Having viewed the moving image sequence in ‘The Untouchables’, I will now analyse the extract and look at how suspense is created. I intend to do this by examining key factors such as camera angles and sound effects.
By watching the short extract, it is evident that the film is of the gangster movie genre, and is set in the 1930s. In this extract we are shown Elliot Ness who is a cop, arriving with his partner, Stone at a large station. It becomes apparent that they are there to collect a man known as ‘The Book-keeper.’ However, they are not successful in doing this, as there is a shoot out at the end of the scene and ‘The Book-keeper’ is escorted away by someone who we can assume is a gangster.
By examination of scene 1, the viewers discover that there are two men, Elliot Ness and Stone in a car. We can tell that the two men are law enforcers, and that Ness is Stone’s superior as Stone refers to him as ‘sir’.
The opening shot of the sequence is a close up shot of first a bonnet of a car, and then a close up shot of a wheel spinning. This was used in the period when this film was made to convey to the audience that people were travelling in a car a long distance. The next shot is a medium close up shot of Stone, which then pans over to Ness in the driver’s seat. This is effective in making sure that the viewers focus on Ness and Stone, and are not distracted by the background or the scenery. This also puts across to the viewer that whatever the men are talking about is serious, and needs all their attention.
Little colour is used. The scene is not bright at all, but dull. The shots mainly consist of dark blues and blacks. The colours indicate that the filming is taking place late at night. The colours are used to make the scene seem as though everything is tense and serious.
At this point there is no non-diegetic sound, such as the car radio, which is not on. The only diegetic sound comes from Ness and Stone’s voices. Stone says to Ness, ‘we need to be at the station at 12’, and Ness replies, ‘we’ll be there’. This is the only dialogue in this scene, which is spoken, in short sharp sentences. Ness and Stone do not engage in any unnecessary conversation, but exchange only a limited number of words, which are straight to the point. This shows us, that they are very focused on what they are about to do, and it also builds up curiosity for the viewers who wonder why Ness and Stone need to be at the ‘station at 12’.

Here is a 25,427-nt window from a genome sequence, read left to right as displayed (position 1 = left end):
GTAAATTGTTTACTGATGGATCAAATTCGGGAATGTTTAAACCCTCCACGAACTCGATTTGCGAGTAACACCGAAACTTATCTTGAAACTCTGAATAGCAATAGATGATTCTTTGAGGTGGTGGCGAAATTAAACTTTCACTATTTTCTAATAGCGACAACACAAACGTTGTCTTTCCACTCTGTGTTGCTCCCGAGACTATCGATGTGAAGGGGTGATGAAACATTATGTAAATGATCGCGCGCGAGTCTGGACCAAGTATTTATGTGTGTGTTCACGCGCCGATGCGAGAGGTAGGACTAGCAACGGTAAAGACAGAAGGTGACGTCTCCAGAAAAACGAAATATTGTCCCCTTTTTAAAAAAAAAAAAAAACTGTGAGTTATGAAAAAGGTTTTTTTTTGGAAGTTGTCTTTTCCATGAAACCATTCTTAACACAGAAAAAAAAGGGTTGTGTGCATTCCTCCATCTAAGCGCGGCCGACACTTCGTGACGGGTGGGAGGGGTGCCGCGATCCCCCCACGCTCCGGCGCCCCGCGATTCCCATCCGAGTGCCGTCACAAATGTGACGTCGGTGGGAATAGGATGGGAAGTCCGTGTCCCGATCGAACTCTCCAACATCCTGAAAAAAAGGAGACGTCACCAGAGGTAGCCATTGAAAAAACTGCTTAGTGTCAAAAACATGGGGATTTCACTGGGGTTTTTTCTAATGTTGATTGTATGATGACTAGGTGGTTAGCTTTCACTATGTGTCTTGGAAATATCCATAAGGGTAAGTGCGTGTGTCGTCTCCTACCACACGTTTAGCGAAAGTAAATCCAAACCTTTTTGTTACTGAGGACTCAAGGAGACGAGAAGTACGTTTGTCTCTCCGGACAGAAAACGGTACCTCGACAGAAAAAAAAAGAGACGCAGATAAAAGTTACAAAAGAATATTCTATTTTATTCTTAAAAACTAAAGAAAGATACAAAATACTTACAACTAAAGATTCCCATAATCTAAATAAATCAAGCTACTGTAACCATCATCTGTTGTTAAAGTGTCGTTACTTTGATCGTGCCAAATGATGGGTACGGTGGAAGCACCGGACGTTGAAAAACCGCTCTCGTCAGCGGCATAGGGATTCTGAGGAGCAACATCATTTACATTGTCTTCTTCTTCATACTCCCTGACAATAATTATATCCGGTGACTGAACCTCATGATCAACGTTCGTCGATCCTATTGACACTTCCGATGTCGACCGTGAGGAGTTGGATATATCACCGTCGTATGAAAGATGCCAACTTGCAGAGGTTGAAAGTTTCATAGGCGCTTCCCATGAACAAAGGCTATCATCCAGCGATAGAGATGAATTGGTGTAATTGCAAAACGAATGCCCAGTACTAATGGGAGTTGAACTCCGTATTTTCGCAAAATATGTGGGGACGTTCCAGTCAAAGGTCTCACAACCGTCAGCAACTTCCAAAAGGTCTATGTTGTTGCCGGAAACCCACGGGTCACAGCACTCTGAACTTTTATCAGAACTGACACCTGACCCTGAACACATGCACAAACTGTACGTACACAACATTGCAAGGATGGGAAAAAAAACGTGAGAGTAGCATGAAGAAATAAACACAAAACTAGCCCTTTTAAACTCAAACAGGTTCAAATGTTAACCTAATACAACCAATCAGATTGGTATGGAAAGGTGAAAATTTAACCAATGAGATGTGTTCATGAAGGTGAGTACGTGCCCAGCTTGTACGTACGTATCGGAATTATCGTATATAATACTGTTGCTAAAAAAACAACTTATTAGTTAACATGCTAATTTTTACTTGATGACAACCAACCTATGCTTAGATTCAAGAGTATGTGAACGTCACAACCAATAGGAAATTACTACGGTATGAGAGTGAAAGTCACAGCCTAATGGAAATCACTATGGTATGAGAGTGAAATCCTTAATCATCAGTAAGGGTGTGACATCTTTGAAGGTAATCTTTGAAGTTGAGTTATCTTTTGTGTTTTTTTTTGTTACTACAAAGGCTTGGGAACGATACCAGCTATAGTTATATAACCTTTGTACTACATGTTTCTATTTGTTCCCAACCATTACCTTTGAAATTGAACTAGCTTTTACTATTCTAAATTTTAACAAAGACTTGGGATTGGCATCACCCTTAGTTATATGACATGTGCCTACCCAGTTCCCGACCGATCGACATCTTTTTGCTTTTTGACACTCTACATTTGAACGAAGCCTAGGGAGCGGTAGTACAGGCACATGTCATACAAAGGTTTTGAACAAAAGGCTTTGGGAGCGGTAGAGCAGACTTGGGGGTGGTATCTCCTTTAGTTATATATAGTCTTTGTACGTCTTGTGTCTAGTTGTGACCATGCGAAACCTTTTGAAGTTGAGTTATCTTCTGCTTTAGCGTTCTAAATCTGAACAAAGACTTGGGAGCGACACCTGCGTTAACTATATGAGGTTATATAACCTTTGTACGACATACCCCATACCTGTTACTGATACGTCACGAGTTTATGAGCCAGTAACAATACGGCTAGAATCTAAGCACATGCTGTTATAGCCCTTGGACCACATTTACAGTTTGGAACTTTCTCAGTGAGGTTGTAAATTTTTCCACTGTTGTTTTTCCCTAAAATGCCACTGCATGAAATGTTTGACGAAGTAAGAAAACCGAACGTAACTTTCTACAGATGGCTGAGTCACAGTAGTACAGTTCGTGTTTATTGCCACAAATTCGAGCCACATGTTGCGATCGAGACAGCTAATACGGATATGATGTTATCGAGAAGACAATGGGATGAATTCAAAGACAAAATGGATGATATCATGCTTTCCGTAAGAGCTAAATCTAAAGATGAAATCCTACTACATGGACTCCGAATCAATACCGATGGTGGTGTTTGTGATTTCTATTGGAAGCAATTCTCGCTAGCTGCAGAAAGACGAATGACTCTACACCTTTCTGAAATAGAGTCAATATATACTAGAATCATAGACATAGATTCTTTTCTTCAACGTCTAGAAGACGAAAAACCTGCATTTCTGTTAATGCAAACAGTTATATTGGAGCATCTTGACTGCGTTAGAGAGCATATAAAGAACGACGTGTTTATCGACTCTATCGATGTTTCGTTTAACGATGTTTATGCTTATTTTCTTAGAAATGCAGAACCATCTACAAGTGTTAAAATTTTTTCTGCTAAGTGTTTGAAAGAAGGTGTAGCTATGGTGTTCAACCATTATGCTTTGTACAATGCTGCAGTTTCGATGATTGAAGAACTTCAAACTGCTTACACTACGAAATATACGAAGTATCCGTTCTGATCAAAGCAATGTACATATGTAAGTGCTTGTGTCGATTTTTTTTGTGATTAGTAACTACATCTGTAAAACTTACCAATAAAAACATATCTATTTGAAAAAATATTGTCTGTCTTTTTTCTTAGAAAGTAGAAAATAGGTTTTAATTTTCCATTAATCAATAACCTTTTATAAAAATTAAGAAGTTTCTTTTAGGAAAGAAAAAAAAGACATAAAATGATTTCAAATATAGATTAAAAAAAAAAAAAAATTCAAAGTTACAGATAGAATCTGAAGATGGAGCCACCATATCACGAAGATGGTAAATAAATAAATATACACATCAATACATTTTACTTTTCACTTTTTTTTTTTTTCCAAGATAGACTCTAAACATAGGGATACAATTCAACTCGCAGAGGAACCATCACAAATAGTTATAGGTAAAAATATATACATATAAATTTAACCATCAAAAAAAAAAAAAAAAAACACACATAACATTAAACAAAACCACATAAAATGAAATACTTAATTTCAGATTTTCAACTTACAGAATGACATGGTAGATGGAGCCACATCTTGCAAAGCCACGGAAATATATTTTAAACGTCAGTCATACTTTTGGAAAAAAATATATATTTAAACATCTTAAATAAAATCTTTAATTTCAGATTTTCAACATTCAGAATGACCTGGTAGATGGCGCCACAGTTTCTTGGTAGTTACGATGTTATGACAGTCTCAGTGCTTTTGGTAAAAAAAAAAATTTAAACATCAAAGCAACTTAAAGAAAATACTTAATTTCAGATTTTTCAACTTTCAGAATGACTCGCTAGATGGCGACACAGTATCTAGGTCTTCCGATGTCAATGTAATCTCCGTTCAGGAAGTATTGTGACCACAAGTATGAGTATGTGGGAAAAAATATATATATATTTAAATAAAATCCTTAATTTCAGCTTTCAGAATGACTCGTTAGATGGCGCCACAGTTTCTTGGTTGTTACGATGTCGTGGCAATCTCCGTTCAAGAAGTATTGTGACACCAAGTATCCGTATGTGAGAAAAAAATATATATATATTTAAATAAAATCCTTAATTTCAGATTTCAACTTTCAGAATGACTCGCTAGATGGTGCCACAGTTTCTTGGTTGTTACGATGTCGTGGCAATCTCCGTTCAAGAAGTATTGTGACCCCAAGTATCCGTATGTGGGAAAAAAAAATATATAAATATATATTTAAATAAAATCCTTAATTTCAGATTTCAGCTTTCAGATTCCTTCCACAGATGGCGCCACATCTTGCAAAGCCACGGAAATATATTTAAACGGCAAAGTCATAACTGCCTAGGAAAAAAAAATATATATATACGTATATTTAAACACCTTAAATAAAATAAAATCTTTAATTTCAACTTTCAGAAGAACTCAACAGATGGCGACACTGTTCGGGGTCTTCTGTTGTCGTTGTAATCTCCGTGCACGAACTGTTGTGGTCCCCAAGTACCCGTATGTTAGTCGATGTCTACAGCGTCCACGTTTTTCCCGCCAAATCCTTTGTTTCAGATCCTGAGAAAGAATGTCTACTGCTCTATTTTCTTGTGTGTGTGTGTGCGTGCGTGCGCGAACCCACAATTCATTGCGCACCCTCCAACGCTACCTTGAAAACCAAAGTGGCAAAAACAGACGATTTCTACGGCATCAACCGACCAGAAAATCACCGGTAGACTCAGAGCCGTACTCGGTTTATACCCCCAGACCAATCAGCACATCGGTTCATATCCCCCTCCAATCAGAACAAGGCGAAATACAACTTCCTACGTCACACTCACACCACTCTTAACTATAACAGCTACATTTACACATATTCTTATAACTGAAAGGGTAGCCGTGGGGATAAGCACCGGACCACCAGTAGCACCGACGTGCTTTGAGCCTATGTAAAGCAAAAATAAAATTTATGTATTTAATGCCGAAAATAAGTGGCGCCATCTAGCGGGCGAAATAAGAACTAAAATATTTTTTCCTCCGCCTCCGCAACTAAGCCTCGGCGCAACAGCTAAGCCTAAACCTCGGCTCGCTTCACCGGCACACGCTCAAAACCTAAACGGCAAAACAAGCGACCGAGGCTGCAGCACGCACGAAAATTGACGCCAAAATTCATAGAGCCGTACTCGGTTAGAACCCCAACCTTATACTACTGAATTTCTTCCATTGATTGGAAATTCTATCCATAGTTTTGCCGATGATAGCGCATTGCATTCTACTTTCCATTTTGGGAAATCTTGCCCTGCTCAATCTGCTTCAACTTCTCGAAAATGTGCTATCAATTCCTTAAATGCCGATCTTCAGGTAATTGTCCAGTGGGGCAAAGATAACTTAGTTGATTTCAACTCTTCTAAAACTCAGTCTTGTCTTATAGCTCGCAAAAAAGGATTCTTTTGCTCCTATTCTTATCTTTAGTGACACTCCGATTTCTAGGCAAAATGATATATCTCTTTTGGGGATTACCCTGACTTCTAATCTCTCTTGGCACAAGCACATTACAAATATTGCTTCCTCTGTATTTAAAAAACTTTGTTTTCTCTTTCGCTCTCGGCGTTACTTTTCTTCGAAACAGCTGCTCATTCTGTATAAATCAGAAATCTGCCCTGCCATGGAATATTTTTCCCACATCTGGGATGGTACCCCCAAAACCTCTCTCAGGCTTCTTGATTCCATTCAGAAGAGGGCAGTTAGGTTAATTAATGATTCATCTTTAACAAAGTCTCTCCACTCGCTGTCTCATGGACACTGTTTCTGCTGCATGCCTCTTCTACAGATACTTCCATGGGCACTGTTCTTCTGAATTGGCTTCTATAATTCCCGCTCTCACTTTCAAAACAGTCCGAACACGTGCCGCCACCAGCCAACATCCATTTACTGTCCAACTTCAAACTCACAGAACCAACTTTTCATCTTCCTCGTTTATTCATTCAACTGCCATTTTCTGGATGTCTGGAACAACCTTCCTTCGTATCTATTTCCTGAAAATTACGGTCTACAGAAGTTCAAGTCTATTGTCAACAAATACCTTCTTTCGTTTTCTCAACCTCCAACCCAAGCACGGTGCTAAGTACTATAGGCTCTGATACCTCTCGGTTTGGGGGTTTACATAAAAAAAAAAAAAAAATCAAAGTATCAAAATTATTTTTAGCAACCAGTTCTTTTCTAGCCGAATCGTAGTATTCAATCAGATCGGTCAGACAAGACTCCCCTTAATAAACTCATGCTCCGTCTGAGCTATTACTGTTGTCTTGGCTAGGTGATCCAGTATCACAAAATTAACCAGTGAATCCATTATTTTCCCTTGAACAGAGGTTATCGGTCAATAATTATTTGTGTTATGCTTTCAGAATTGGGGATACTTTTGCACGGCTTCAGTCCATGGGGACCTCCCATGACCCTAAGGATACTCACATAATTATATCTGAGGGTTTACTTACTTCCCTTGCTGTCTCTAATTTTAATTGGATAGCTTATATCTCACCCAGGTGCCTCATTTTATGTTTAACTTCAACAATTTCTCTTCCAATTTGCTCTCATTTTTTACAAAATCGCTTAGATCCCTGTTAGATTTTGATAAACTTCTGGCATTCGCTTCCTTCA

Ness and Stone’s body language tells us a lot about how they are feeling. They are both sitting very rigidly in their seats, with Ness hunched over the steering wheel. They are both looking straight ahead, and when they speak they do not even look at each other. Ness is clutching the steering wheel with what looks like a dead grip. As the viewer watches this, they can almost envisage the whiteness of his knuckles, and it makes the viewers wonder why he is so on edge. They both have no expression on their faces, as they stare straight ahead.
At the end of the first scene the film is edited. The motion quickly moves from the scene in the car to the next scene.
The next scene is of Ness and Stone walking to the station entrance. The shot is a close mid-ranged shot, which unlike the close up shot in the first scene includes some background. This shot is used so that the audience can see that the law enforcers have arrived at their destination, Grand Central Station.
In the following scene, the law enforcers enter the station. The shot used is a mid-ranged long shot. As a result of the chosen shot, this becomes the first occasion on which we are able to see Ness and Stone’s clothing in full. They are both wearing suits of different colours. Ness’s suit is blue, and Stone’s is beige. Along with this they both have matching hats, which conveniently disguise their faces. This brings warmer colours into the shot, which may tell us that the storyline is now underway.